Weight-loss is not just about calories in and calories out
This is a gross oversimplification of a very complex process. You see, weight-loss is a multifaceted process with way too many variables that cannot be just boiled down to a mathematical equation.
The truth is that even the scientists don’t know for sure everything that it is involved in it. So let’s spot pretending that this is just a matter of exercising more and eating less.
The human body is a complex piece of machinery that relies on homeostasis to function properly. If you are not familiar with the term, homeostasis is a self-regulating process that resists changes in the external environment in order to maintain a steady state of physical and chemical conditions that are crucial to survival.
When we make drastic attempts to lose weight, we threaten the stability of systems, and the body has no choice but to defend the energy balance.
You see, your metabolic processes have been pre-programmed based on the average of your past behaviours. Everything is carefully calculated to maintain the equilibrium so you can carry on with your daily activities.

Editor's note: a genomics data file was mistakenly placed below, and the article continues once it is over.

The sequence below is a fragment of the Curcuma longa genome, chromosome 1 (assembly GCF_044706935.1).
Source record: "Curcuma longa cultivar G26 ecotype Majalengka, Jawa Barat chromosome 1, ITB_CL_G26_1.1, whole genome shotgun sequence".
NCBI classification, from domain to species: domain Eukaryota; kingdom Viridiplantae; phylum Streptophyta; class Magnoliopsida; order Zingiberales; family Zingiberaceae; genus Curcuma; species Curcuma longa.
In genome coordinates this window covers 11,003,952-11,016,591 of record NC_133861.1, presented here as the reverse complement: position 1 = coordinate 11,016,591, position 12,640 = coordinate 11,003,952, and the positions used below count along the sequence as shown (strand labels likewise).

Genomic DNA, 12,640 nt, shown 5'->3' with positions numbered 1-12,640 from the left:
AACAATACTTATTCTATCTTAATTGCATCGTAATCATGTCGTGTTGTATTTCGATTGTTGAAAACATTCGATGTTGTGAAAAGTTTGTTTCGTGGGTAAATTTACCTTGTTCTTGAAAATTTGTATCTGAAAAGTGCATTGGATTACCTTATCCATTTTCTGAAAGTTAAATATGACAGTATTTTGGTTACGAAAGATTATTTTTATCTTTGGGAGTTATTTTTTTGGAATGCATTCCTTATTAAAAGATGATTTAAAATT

When something is off, the body will do everything in its power to recover homeostasis. This means that before it allows you to starve yourself, it will run some emergency procedures so you can survive.
For instance, when your calorie intake goes below a certain threshold, the body will slow down your calorie expenditure in order to save energy. This will make you sluggish so you don’t waste energy with unnecessary activities. It will also signal the hunger centre of your brain, making you crave high energy foods.
And if you think you will be able to override these commands with willpower, think again. Stress disrupt Prefrontal Cortex function (the part of the brain responsible for self-control), meaning that the primitive brain will take charge pushing you to satisfy immediate needs.
Now, I’m not saying that weight-loss is impossible though. The reason why most people fail is because they try to rush through things, making too many changes at once. And when the body can’t cope with that, the mind rejects the changes.
What I’m trying to explain is that if you want to succeed, you will need a solid strategy to outsmart your body and reprogram your responses. And this process takes time.
So, I can’t help you if you are looking for a shortcut. But if you are willing to take the long road with me, I can show you the way.
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